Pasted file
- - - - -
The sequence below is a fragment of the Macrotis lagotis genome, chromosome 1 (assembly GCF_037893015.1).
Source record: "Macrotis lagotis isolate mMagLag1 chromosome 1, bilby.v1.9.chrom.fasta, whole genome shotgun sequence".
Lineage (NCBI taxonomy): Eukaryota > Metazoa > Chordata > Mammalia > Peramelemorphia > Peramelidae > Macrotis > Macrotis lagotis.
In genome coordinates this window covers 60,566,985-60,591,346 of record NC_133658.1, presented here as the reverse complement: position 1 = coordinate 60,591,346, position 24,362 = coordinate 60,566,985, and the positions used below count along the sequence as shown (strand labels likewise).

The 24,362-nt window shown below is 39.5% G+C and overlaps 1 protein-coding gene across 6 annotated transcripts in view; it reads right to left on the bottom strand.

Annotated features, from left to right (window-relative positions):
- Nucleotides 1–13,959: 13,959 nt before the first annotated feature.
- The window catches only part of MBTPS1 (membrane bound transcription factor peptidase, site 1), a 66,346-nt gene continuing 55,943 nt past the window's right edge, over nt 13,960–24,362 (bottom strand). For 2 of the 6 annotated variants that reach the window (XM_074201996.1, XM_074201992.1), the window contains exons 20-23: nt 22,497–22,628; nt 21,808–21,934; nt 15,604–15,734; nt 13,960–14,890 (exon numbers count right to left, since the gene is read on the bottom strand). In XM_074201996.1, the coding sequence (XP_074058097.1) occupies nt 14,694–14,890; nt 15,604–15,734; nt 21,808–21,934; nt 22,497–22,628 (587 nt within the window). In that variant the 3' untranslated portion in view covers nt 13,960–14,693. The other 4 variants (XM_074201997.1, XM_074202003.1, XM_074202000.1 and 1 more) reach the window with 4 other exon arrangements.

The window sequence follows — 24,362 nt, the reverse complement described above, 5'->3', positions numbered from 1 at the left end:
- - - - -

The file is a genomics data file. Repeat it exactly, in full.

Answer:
The sequence below is a fragment of the Macrotis lagotis genome, chromosome 1 (assembly GCF_037893015.1).
Source record: "Macrotis lagotis isolate mMagLag1 chromosome 1, bilby.v1.9.chrom.fasta, whole genome shotgun sequence".
Lineage (NCBI taxonomy): Eukaryota > Metazoa > Chordata > Mammalia > Peramelemorphia > Peramelidae > Macrotis > Macrotis lagotis.
In genome coordinates this window covers 60,566,985-60,591,346 of record NC_133658.1, presented here as the reverse complement: position 1 = coordinate 60,591,346, position 24,362 = coordinate 60,566,985, and the positions used below count along the sequence as shown (strand labels likewise).

The 24,362-nt window shown below is 39.5% G+C and overlaps 1 protein-coding gene across 6 annotated transcripts in view; it reads right to left on the bottom strand.

Annotated features, from left to right (window-relative positions):
- Nucleotides 1–13,959: 13,959 nt before the first annotated feature.
- The window catches only part of MBTPS1 (membrane bound transcription factor peptidase, site 1), a 66,346-nt gene continuing 55,943 nt past the window's right edge, over nt 13,960–24,362 (bottom strand). For 2 of the 6 annotated variants that reach the window (XM_074201996.1, XM_074201992.1), the window contains exons 20-23: nt 22,497–22,628; nt 21,808–21,934; nt 15,604–15,734; nt 13,960–14,890 (exon numbers count right to left, since the gene is read on the bottom strand). In XM_074201996.1, the coding sequence (XP_074058097.1) occupies nt 14,694–14,890; nt 15,604–15,734; nt 21,808–21,934; nt 22,497–22,628 (587 nt within the window). In that variant the 3' untranslated portion in view covers nt 13,960–14,693. The other 4 variants (XM_074201997.1, XM_074202003.1, XM_074202000.1 and 1 more) reach the window with 4 other exon arrangements.

The window sequence follows — 24,362 nt, the reverse complement described above, 5'->3', positions numbered from 1 at the left end: